Some photos of the brake wagons. Both have a rather rough appearance, but I doubt they were high up the list for maintenance.
I have made a few guesses about the final finishing.
Firstly, I’m not sure about the running numbers. I know that No. 185 was of this type so I have just used a couple of close low numbers. Being built on early wagon frames they might just have been painted on rather than having number plates.
Secondly, it was CR practice to paint the ends of brake vans vermillion. These brake wagons don’t have much of an end, so I have just painted the outside of the end footboards red. The overall colour seems to have a bit of a purplish tinge when photographed.
Thirdly, lamp irons. There is an amendment on the drawing of the later type of brake wagon indicating that lamp studs should be fitted, but that is dated 1913. I have no idea whether that applied to the earlier type as well, but if the earlier type had them I would guess that the later type would have them fitted at build. However I can’t imagine going out on the main line at night without one so I have fitted 235 with a lamp just fixed to the handrail with wire. Might well have been the kind of improvised solution applied at the time.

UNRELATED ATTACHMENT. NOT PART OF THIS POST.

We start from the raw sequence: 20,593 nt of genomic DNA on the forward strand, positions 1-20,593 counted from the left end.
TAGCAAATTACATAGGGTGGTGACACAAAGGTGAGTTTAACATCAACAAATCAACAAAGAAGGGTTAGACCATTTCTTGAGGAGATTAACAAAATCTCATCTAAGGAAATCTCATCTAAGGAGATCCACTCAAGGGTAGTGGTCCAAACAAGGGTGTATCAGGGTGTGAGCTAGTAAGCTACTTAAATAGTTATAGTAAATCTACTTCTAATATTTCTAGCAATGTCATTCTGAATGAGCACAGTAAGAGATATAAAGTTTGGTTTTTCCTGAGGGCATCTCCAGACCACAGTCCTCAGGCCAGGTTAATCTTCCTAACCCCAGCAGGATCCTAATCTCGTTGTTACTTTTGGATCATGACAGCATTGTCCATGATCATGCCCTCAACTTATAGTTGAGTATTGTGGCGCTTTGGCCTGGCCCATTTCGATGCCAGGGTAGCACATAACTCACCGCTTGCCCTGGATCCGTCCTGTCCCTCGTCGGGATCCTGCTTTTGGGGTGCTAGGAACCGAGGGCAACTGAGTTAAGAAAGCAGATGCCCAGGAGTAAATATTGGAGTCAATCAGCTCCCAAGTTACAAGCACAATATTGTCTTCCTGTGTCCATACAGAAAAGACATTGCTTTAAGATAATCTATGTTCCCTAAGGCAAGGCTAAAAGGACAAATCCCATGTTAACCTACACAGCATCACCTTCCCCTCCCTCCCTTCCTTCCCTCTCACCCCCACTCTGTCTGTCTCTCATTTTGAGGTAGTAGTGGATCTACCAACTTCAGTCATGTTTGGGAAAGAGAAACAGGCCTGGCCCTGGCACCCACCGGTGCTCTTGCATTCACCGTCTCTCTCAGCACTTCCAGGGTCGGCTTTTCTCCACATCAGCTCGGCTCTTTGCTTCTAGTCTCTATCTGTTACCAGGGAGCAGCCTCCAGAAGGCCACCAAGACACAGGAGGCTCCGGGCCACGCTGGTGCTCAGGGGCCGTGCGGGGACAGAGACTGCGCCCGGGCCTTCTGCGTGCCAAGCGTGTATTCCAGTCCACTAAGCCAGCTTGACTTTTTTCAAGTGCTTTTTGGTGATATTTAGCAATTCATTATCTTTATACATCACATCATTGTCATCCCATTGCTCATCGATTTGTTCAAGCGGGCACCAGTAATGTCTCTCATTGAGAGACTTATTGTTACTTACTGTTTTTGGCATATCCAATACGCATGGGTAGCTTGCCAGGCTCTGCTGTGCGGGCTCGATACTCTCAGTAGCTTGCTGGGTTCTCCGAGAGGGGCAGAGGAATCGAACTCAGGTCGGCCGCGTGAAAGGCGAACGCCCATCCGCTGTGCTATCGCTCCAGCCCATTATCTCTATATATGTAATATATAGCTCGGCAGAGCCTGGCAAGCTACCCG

If more accurate information comes to light then I can always redo them
This is my take on how they would be used. A small trip working. Four empty cattle wagons, an old pig iron wagon and a brake wagon out on the main line.
It might have kept the BOT happy, but it looks like Archibald would prefer a proper brake van.